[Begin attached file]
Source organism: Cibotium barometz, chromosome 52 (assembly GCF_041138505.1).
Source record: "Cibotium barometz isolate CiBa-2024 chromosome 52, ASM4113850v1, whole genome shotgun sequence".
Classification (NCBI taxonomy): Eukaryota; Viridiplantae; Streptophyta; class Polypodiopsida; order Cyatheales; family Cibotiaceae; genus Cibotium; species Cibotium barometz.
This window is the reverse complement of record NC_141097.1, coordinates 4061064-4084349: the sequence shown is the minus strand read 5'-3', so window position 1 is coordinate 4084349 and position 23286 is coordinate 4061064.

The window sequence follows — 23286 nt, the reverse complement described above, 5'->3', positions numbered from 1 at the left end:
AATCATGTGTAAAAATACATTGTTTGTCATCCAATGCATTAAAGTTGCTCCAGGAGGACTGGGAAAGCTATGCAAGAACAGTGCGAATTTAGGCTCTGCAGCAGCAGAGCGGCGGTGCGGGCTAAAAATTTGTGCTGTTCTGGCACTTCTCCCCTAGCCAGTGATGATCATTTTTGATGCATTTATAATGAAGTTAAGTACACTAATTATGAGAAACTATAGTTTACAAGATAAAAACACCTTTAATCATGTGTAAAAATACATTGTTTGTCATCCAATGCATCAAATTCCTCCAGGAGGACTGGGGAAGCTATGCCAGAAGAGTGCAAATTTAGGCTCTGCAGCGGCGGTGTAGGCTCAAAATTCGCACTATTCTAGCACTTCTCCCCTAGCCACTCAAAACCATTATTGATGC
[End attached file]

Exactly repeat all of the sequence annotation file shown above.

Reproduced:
Source organism: Cibotium barometz, chromosome 52 (assembly GCF_041138505.1).
Source record: "Cibotium barometz isolate CiBa-2024 chromosome 52, ASM4113850v1, whole genome shotgun sequence".
Classification (NCBI taxonomy): Eukaryota; Viridiplantae; Streptophyta; class Polypodiopsida; order Cyatheales; family Cibotiaceae; genus Cibotium; species Cibotium barometz.
This window is the reverse complement of record NC_141097.1, coordinates 4061064-4084349: the sequence shown is the minus strand read 5'-3', so window position 1 is coordinate 4084349 and position 23286 is coordinate 4061064.

The window sequence follows — 23286 nt, the reverse complement described above, 5'->3', positions numbered from 1 at the left end:
AATCATGTGTAAAAATACATTGTTTGTCATCCAATGCATTAAAGTTGCTCCAGGAGGACTGGGAAAGCTATGCAAGAACAGTGCGAATTTAGGCTCTGCAGCAGCAGAGCGGCGGTGCGGGCTAAAAATTTGTGCTGTTCTGGCACTTCTCCCCTAGCCAGTGATGATCATTTTTGATGCATTTATAATGAAGTTAAGTACACTAATTATGAGAAACTATAGTTTACAAGATAAAAACACCTTTAATCATGTGTAAAAATACATTGTTTGTCATCCAATGCATCAAATTCCTCCAGGAGGACTGGGGAAGCTATGCCAGAAGAGTGCAAATTTAGGCTCTGCAGCGGCGGTGTAGGCTCAAAATTCGCACTATTCTAGCACTTCTCCCCTAGCCACTCAAAACCATTATTGATGC